Step 2: Change the background color

Since we told Chrome that the logic is located in background.js, use this file and build the logic.

chrome.browserAction.onClicked.addListener(function(tab) {
  const colors = ['red', 'orange', 'yellow', 'green', 'blue', 'violet'];

  const colorPicker = () => {
    const randomIndex = Math.floor(Math.random() * colors.length);
    return colors[randomIndex];

    code: 'document.body.style.backgroundColor="' + colorPicker() + '"',

Take a look at the lines of code. The first line indicates that we have added a listener to the browserAction’s onClick. What? BrowserAction is a button you will see in Chrome when you add an add-on, onClick happens when you click on that button and adds a Listener, which means it only activates when you click it. So this method is executed when you click the button inside Chrome.

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The code itself has escaped. We have a color list, a method of picking a random color from that list, and executing the script to change the background color. We do this by executing a javascript snippet inside the browser tab that renders in the actual page.

Step 3: Add icon

Before trying out the add-on, we should make it a little nicer. We will define an icon that is displayed on top of the browser for our widget. Start by creating any 128 × 128 shapes you want. Now you will save this image in some of the following formats:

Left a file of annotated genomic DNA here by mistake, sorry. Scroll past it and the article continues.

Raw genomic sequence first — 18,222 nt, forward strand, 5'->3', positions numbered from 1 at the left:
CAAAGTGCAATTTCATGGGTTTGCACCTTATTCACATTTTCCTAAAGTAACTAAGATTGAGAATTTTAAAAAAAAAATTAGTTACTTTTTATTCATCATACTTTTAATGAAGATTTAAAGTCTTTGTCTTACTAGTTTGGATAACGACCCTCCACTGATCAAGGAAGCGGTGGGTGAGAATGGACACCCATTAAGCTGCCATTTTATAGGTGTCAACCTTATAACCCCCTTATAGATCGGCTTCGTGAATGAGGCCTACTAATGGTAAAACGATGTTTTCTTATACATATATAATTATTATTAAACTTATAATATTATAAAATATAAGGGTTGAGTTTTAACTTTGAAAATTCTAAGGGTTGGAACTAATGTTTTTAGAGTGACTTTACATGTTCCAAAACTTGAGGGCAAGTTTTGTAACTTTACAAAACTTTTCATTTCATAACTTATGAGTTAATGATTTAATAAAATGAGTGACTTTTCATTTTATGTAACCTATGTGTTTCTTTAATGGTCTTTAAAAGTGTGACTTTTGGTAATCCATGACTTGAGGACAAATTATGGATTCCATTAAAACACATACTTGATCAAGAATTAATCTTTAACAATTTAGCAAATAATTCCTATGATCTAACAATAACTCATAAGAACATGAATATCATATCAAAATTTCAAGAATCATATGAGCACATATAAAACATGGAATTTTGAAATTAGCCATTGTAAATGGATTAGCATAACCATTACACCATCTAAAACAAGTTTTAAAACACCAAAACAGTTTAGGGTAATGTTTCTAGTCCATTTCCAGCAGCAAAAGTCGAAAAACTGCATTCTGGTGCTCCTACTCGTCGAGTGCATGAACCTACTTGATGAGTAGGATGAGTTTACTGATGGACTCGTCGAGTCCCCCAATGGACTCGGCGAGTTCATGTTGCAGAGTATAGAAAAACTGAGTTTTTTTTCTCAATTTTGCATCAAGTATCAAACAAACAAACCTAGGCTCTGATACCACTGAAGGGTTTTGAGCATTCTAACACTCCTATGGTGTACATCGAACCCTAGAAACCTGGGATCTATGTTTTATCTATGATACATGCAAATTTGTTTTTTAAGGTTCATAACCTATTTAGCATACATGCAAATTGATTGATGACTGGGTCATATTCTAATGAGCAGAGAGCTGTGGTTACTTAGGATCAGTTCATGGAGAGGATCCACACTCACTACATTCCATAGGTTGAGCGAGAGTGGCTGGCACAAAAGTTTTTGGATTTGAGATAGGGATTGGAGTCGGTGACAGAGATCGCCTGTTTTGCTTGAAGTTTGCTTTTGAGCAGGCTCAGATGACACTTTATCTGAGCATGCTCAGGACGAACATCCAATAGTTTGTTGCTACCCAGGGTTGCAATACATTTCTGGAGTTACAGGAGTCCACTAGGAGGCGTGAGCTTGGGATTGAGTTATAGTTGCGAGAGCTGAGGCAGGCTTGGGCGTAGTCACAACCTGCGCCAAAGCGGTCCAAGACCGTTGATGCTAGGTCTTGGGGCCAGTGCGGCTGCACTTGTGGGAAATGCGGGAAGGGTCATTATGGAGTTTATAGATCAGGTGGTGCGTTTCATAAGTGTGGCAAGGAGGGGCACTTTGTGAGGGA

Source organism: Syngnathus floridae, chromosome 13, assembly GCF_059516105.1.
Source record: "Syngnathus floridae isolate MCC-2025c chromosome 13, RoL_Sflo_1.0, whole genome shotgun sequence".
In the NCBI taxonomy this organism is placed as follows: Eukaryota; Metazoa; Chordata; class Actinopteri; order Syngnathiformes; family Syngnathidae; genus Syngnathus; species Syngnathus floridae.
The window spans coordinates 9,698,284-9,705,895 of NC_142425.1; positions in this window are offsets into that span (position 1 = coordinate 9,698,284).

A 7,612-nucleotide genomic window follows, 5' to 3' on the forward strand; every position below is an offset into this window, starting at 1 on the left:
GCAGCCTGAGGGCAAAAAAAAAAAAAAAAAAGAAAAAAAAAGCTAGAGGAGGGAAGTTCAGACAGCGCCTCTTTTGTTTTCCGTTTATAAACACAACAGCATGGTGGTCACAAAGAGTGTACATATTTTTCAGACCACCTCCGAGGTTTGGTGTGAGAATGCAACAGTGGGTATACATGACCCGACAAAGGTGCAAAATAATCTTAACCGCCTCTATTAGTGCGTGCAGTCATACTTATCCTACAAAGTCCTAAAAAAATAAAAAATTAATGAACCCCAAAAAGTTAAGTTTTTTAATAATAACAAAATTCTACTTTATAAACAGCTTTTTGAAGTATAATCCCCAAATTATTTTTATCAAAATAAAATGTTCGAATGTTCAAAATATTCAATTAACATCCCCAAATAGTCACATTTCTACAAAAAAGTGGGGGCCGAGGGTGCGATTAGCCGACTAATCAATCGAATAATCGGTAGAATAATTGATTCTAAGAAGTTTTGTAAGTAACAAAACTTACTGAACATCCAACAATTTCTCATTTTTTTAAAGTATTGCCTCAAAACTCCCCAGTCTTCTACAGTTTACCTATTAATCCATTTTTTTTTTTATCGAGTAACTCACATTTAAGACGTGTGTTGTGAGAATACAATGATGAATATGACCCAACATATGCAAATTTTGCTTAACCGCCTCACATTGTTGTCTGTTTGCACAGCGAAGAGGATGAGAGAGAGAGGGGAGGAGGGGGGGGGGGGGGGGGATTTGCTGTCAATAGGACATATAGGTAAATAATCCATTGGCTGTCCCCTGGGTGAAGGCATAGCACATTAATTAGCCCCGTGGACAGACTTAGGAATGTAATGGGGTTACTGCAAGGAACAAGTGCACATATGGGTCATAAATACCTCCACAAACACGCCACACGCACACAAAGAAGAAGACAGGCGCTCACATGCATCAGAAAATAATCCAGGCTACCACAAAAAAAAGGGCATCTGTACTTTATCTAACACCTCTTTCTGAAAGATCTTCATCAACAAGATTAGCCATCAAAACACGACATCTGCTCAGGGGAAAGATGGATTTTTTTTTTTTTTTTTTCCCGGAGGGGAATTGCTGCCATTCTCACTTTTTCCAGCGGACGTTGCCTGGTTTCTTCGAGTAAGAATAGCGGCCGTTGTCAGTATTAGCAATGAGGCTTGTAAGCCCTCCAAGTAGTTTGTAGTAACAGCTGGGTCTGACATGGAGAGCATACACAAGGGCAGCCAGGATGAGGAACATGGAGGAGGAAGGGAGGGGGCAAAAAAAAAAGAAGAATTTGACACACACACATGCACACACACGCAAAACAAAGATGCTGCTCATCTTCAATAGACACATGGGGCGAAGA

To add these images let’s make some changes to the manifest.json as shown below, adding to the browser_action section:

"default_icon": "icon16.png"

We only need to specify 16 × 16 here, because the icon is always 16 × 16 on all devices. And add this part to root:

"icons": { 
  "16": "icon16.png",
  "32": "icon32.png",
  "48": "icon48.png",
  "128": "icon128.png" 

These are icons that are usable from your applications and available in sizes on request.

Let’s try!

Are you excited? Sure, because we will prepare to test our add-ons on the browser. Launch your browser and open your add-on by clicking the menu button and choosing More Tools -> Extensions. The first thing you do is enable Developer mode.


You should now see the first three buttons on the left side of the page. Allows you to download the unzipped utility, compress the utility, or force the update. Click the first button to upload the extracted utility.

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Now go to the folder where you created the utility and click Select folder. Your add-on will be installed immediately, great! Once it’s installed, you’ll see it on your add-ons page at the top of your browser.

Now try it open! Open a new tab, go to dev.to and click on the rainbow icon. Then press it, again and again, to see the rainbow appear.

It’s work!

Next topic I will show you How to publish your Chrome Extension into Chrome Web Store